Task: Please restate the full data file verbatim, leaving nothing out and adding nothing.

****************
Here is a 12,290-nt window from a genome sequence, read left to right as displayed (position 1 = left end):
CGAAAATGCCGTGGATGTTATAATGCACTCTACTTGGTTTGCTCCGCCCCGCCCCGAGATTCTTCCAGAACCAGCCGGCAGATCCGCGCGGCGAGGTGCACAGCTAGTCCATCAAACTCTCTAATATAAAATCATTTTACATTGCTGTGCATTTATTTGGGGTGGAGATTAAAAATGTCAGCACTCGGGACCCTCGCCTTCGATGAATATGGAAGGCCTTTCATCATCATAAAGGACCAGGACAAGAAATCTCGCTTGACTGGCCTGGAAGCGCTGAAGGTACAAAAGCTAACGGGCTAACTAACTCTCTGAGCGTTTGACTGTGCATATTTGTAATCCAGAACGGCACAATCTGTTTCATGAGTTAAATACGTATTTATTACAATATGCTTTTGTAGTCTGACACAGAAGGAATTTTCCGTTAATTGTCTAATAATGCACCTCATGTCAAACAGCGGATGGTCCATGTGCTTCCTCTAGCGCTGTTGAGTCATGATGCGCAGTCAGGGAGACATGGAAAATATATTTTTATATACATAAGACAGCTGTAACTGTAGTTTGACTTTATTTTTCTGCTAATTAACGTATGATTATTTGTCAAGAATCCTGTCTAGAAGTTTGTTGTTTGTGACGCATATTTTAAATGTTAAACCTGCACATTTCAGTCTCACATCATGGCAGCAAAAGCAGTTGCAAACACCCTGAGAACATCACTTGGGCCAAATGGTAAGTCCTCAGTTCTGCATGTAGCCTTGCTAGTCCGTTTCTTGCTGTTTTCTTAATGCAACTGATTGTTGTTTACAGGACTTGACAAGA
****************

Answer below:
Here is a 12,290-nt window from a genome sequence, read left to right as displayed (position 1 = left end):
CGAAAATGCCGTGGATGTTATAATGCACTCTACTTGGTTTGCTCCGCCCCGCCCCGAGATTCTTCCAGAACCAGCCGGCAGATCCGCGCGGCGAGGTGCACAGCTAGTCCATCAAACTCTCTAATATAAAATCATTTTACATTGCTGTGCATTTATTTGGGGTGGAGATTAAAAATGTCAGCACTCGGGACCCTCGCCTTCGATGAATATGGAAGGCCTTTCATCATCATAAAGGACCAGGACAAGAAATCTCGCTTGACTGGCCTGGAAGCGCTGAAGGTACAAAAGCTAACGGGCTAACTAACTCTCTGAGCGTTTGACTGTGCATATTTGTAATCCAGAACGGCACAATCTGTTTCATGAGTTAAATACGTATTTATTACAATATGCTTTTGTAGTCTGACACAGAAGGAATTTTCCGTTAATTGTCTAATAATGCACCTCATGTCAAACAGCGGATGGTCCATGTGCTTCCTCTAGCGCTGTTGAGTCATGATGCGCAGTCAGGGAGACATGGAAAATATATTTTTATATACATAAGACAGCTGTAACTGTAGTTTGACTTTATTTTTCTGCTAATTAACGTATGATTATTTGTCAAGAATCCTGTCTAGAAGTTTGTTGTTTGTGACGCATATTTTAAATGTTAAACCTGCACATTTCAGTCTCACATCATGGCAGCAAAAGCAGTTGCAAACACCCTGAGAACATCACTTGGGCCAAATGGTAAGTCCTCAGTTCTGCATGTAGCCTTGCTAGTCCGTTTCTTGCTGTTTTCTTAATGCAACTGATTGTTGTTTACAGGACTTGACAAGA